Our patient showed the first symptoms at the age of 4 weeks and was diagnosed with CD at the age of 5 months. Disease presentation in our patient was predominantly colonic (colon and rectum), although some inflammatory lesions in the stomach could also correspond to the endoscopic features of CD in the large intestine, which is a typical localization for EO-IBD. The patient had no reported family members with IBD; however, first-degree family history is more typical for early onset UC than CD.

The clinical course of CD is highly variable and ranges from a single episode to a potentially life-threatening continuous disease [14]. In our case the disease appeared to be very severe with a high rate of recurrence: the patient underwent total parenteral nutrition (TPN), required ile­o­stomy and an aggressive, multidrug, immunosuppressive approach (AZA, infliximab, adalimumab). However, the characteristics of EO-IBD are not determined yet, as this highly diverse paediatric cohort revealed demographically related variation in the distribution of disease phenotype. The analysis of IBD presentation in the population-based Veszprem Province database revealed that early disease course in this paediatric cohort was milder compared to data reported in the literature [15].

The EO-IBD with manifestation in the first months of life and mimicking Crohn’s disease can be caused by a particular genetic defect. Recent works have demonstrated that mutations in the IL10 receptor alpha and beta chain (IL10RA, IL10RB), as well as the IL10 gene, both leading to a loss of IL-10 function, are likely to be the possible aetiology [11]. Most of the patients with defective IL-10-mediated signalling described in the literature were born to consanguineous parents, presenting with symptoms in the first months of life in the form of severe colitis and perianal disease. The small bowel usually was not involved and autoimmune symptoms were generally not observed. No significant genotype-phenotype correlation was found among patients with different IL-10-related gene defects. Complex multimodal therapy approaches failed to control the clinical course, with only the biological treatment giving a transient response. After the diagnosis of a defective IL-10 axis, successful HSCT was performed in 5 patients (REF), which reflects the importance of functional IL-10-me­diated signalling for intestinal homeostasis.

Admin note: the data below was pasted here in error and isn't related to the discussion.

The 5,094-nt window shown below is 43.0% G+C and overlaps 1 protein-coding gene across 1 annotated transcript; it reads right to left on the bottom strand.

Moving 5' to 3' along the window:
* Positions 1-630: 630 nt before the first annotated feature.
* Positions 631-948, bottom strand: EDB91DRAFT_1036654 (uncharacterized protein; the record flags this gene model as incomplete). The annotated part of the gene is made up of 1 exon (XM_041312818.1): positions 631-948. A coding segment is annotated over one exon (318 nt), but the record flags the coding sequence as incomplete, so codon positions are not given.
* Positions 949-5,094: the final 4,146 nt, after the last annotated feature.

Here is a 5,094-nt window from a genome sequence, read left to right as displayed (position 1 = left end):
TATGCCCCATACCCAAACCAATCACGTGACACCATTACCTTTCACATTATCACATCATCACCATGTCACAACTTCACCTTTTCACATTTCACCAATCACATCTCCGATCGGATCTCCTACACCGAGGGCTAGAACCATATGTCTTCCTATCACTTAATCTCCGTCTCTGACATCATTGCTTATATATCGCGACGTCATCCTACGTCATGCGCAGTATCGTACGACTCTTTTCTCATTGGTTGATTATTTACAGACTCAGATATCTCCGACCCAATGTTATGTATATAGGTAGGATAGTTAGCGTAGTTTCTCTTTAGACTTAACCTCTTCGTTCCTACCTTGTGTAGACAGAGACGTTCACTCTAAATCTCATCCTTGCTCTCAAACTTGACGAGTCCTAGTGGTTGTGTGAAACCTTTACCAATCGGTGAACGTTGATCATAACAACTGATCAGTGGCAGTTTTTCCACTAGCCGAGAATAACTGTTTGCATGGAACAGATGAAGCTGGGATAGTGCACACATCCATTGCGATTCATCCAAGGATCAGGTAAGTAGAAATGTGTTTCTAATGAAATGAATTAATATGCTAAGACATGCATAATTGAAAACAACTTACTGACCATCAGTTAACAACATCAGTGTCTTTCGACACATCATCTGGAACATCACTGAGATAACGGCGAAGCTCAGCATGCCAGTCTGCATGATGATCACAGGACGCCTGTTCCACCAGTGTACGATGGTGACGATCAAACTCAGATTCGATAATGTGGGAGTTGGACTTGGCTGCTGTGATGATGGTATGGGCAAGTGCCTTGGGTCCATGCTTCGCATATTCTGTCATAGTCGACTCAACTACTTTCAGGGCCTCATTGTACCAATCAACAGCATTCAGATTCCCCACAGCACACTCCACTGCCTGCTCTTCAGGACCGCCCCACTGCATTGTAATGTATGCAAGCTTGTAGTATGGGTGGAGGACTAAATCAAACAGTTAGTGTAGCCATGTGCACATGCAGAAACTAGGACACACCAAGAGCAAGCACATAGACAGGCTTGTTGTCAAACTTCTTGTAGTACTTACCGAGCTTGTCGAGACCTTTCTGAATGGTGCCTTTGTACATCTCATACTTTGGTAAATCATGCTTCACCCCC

In view of these data, presented by Glocker et al., we decided to initiate genetic diagnostics in our EO-IBD patient. DNA Sanger sequencing on genomic DNA revealed a mutation in the IL10RB gene (c.G611A,; p.Trp204X). Functional assay on peripheral blood mo­nonuclear cells confirmed IL-10R deficiency, and thus the girl was qualified for haematopoietic stem cell transplantation.

In conclusion, it is of great importance to take IBD into consideration at differential diagnosis in infants presenting with vomiting, diarrhoea, rectal bleeding or malabsorption, and in poor general state. The EO-IBD is described as having a distinct phenotype with a severe prognosis; however, its clinical course may be genetically determined and demographically variable, which suggests that treatment and outcome may vary. It is crucial to consider that impaired IL-10-mediated signalling may characterize EO-IBD patients and for those children haematopoietic stem cell transplantation seems to be a successful treatment. Prompt diagnosis might prevent unnecessary advanced pharmacological and surgical treatments [16].